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First Published: September 24: 2015
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New Research Sheds Light on the Effects of In-Vitro Fertilisation on Embryonic Growth

|| June 24: 2018: University of Helsinki News: Päivi Lehtinen Writing || ά. In vitro fertilisation affects the regulatory region of genes, essential for placental and embryonic growth, as well as, the birth weight. This new study suggests that the effects depend on genetic variation inherited from the parents. This information could be useful in development of assisted reproduction technologies. It is known that in vitro fertilisation:IVF, can affect the size of the new-borns. Children derived from fresh embryo transfer have smaller birth weight and, surprisingly, children derived from frozen embryo transfer have, subtly, higher birth weight in average.

In the study conducted by University of Helsinki, Helsinki University Hospital and University of Tartu, the researchers looked for mechanisms by how the IVF can alter the embryonic growth. More than three percent of new-borns are derived from IVF treatments currently in Finland. 86 couples with IVF derived pregnancies and 157 couples with spontaneous pregnancies as controls were recruited for this study. IVF samples were divided in two groups depending on whether the embryos were transferred in utero fresh after fertilisation or after they were frozen and thawed before the transfer.

The regulation region of two growth genes, insulin-like growth factor two and H19, was examined. A common genetic variation in this region has been associated with different amount of epigenetic marks depending on which variants an individual has inherited from the parents.

DNA methylation, the most well-known epigenetic mark, was investigated in this study. These methyl groups bind to the DNA strand and affect the gene function.

“We divided the placentas in genotypes according to the variants, which the new-borns had inherited and we observed that the effect of IVF on the epigenetic marks depends on the genotype.” Says Adjunct Professor Nina Kaminen-Ahola, the Leader of the research team at the University of Helsinki.

Furthermore, the birth weight and placental weight, as well as, the head circumference of new-borns, which were derived from fresh embryo transfer, were smaller only in one particular genotype. Also, the new-borns with this genotype, who were derived from frozen embryo transfer, were significantly heavier.

“This work together with our previous work about the effects of prenatal alcohol exposure on embryonic development, reveals a genotype-specific effects of environmental factors.” Says Professor Kaminen-Ahola. “As far as I know, this is the first genetic factor, which has been associated with the phenotype of IVF-derived new-borns.

This single nucleotide polymorphism locates in the binding site of a regulatory protein and, thus, could affect the binding of the protein, as well as, gene function in altered environmental conditions. However, the effect of this variation on the regulation of these growth genes should be examined by functional studies.”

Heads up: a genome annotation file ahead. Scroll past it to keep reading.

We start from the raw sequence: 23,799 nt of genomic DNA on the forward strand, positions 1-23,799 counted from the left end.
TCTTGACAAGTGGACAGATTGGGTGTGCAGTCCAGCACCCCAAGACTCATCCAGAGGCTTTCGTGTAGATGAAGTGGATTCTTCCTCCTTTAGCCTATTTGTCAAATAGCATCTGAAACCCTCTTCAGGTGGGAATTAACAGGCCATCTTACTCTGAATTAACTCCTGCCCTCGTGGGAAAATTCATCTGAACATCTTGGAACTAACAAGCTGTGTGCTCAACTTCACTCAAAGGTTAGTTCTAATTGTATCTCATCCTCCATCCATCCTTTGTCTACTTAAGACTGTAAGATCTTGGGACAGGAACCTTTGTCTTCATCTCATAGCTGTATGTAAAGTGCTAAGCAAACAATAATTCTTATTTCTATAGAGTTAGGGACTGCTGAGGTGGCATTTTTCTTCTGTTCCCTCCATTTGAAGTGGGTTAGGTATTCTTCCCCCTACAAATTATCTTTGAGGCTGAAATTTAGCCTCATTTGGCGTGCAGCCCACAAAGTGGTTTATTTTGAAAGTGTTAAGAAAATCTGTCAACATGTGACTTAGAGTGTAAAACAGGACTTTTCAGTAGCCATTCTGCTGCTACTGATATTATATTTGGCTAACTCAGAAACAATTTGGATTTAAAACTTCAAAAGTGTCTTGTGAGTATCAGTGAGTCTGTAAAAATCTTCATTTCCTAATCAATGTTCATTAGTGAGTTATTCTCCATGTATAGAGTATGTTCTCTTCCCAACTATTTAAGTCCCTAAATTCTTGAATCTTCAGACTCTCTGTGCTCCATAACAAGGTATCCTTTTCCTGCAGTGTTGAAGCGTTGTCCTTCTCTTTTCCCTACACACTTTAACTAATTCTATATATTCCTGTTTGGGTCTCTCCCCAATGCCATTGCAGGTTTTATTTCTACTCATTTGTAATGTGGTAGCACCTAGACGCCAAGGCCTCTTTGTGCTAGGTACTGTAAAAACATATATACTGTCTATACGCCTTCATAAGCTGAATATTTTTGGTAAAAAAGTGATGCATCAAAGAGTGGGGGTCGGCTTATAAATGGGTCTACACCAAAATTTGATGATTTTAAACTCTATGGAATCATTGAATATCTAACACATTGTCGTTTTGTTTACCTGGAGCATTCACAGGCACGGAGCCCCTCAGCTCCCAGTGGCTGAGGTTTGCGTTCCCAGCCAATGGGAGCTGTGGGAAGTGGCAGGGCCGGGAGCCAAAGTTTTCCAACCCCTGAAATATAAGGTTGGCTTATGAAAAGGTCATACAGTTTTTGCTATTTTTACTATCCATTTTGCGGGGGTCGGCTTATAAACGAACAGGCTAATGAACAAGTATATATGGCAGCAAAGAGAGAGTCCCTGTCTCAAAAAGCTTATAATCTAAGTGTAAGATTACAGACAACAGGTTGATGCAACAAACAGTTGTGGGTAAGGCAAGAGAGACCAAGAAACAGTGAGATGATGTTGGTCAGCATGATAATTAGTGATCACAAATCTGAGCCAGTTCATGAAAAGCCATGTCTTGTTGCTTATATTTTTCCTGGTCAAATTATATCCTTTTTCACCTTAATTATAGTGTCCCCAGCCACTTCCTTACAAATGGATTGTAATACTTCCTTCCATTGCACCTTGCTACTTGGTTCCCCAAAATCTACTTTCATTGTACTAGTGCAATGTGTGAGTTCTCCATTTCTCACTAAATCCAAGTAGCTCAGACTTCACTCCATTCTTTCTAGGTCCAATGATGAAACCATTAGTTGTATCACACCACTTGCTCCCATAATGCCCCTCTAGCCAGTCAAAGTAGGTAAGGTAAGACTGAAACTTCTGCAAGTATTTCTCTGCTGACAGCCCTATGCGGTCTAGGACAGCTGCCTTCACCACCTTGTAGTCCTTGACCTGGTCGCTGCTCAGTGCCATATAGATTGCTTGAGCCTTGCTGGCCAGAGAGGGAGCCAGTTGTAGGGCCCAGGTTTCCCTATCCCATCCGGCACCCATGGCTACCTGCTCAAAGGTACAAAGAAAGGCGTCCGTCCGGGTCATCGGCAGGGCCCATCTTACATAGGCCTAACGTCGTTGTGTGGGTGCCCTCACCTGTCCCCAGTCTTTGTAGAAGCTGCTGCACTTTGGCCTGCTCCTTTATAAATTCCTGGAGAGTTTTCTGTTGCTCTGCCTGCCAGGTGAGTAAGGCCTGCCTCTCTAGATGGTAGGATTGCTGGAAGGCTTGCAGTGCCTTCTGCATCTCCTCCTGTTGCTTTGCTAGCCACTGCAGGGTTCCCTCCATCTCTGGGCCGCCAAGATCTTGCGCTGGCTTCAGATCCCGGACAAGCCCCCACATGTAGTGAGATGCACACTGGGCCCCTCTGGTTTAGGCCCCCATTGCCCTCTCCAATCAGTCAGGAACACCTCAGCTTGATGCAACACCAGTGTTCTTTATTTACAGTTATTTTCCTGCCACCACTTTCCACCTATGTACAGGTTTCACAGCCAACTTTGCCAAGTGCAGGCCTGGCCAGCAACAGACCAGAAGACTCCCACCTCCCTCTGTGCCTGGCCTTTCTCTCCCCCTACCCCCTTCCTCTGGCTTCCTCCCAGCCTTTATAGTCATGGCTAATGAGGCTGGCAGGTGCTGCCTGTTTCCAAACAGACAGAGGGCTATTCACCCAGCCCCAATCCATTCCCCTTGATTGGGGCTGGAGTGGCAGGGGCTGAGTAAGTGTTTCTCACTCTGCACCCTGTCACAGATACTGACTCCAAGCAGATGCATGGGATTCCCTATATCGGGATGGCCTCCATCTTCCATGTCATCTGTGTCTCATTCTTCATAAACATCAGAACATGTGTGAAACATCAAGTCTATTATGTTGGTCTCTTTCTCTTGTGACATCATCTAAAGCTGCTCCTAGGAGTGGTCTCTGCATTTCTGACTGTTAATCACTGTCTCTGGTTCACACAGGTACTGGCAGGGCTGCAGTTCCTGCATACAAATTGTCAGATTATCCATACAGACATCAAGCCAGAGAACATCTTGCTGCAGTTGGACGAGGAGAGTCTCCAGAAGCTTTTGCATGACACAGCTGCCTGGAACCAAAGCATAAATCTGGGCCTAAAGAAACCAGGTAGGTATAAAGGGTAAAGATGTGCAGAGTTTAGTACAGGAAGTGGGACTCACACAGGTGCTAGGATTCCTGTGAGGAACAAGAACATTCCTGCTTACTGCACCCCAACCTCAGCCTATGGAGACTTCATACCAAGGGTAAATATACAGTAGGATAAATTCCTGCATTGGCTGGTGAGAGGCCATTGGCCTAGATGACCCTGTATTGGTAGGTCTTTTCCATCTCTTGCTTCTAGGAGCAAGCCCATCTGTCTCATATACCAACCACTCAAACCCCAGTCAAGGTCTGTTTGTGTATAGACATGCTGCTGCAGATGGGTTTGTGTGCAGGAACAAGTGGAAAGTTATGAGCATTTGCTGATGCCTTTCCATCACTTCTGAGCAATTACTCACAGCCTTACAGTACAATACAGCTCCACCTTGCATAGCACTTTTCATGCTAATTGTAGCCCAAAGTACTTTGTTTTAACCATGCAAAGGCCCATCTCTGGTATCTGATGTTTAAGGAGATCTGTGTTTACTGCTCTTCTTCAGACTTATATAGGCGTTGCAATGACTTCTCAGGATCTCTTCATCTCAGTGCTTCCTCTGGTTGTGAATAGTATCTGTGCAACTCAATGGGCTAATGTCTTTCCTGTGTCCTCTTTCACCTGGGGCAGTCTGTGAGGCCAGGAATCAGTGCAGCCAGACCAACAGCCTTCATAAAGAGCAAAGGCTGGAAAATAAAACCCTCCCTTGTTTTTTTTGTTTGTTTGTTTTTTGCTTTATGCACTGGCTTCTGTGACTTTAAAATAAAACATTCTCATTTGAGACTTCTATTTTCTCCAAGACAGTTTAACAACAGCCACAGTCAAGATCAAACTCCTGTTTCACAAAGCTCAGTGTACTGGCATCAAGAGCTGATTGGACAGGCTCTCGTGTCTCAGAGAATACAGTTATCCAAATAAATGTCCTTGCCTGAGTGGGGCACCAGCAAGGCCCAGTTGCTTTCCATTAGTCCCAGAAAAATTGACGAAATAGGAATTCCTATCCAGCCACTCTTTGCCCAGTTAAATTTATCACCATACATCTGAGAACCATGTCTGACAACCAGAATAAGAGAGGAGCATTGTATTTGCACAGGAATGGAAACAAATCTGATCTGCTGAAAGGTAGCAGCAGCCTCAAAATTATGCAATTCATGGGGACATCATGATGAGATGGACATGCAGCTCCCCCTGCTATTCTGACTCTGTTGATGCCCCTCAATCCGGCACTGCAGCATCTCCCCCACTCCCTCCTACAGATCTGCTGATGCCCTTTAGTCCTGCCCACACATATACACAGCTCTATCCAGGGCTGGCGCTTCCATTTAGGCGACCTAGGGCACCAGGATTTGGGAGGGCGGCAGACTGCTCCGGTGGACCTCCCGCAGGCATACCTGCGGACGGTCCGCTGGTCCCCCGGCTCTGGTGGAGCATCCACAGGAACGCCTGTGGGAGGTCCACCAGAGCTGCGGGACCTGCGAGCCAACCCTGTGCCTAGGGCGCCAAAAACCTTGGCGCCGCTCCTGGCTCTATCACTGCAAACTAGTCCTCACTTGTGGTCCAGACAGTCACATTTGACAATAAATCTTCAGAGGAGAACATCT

Professor Kaminen-Ahola emphasizes that these changes are not dangerous and IVF treatments are safe. “Low birth weight has been associated with increased risk for heart and vascular diseases and, therefore, it is necessary to understand the mechanisms underlying it to develop the IVF methods.

In the future, this could be a part of personalised medicine and help to target the sources of health care system more specifically.”
Research Group of Environmental Epigenetics: Children born with the help of fertility treatments are, generally, healthy. Comparisons with children conceived spontaneously without treatments indicate that they have a slightly higher risk of premature birth and low birth weight.

Several studies have connected fertility treatment methods to changes in the epigenome that regulates gene function in the placenta or cord blood. However, the results have been conflicting, and no extensive follow-up studies have been conducted.

In order to investigate the potential effects of fertility treatments, Dr Nina Kaminen-Ahola has launched an extensive study based on samples gathered at birth and follow-up data.

“The purpose of our study is to find whether fertility treatment methods alter the epigenome and whether such changes can affect the health and development of the individual.” Professor Kaminen-Ahola says. “In addition, we study whether there are differences between various fertility treatment methods and how these methods could be developed further.”

For more information, contact: Dr. Nina Kaminen-Ahola, PhD, University of Helsinki: Tel. +358 50 4482768: email: nina.kaminen at helsinki.fi
The Paper: rs10732516 polymorphism at the IGF2/H19 locus associates with genotype-specific effects on placental DNA methylation and birth weight of newborns conceived by assisted reproductive technology: Heidi Marjonen, Pauliina Auvinen, Hanna Kahila, Olga Tšuiko, Sulev Kõks, Airi Tiirats, Triin Viltrop, Timo Tuuri, Viveca Söderström-Anttila, Anne-Maria Suikkari, Andres Salumets, Aila Tiitinen and Nina Kaminen-Ahola: Clinical Epigenetics:::ω.

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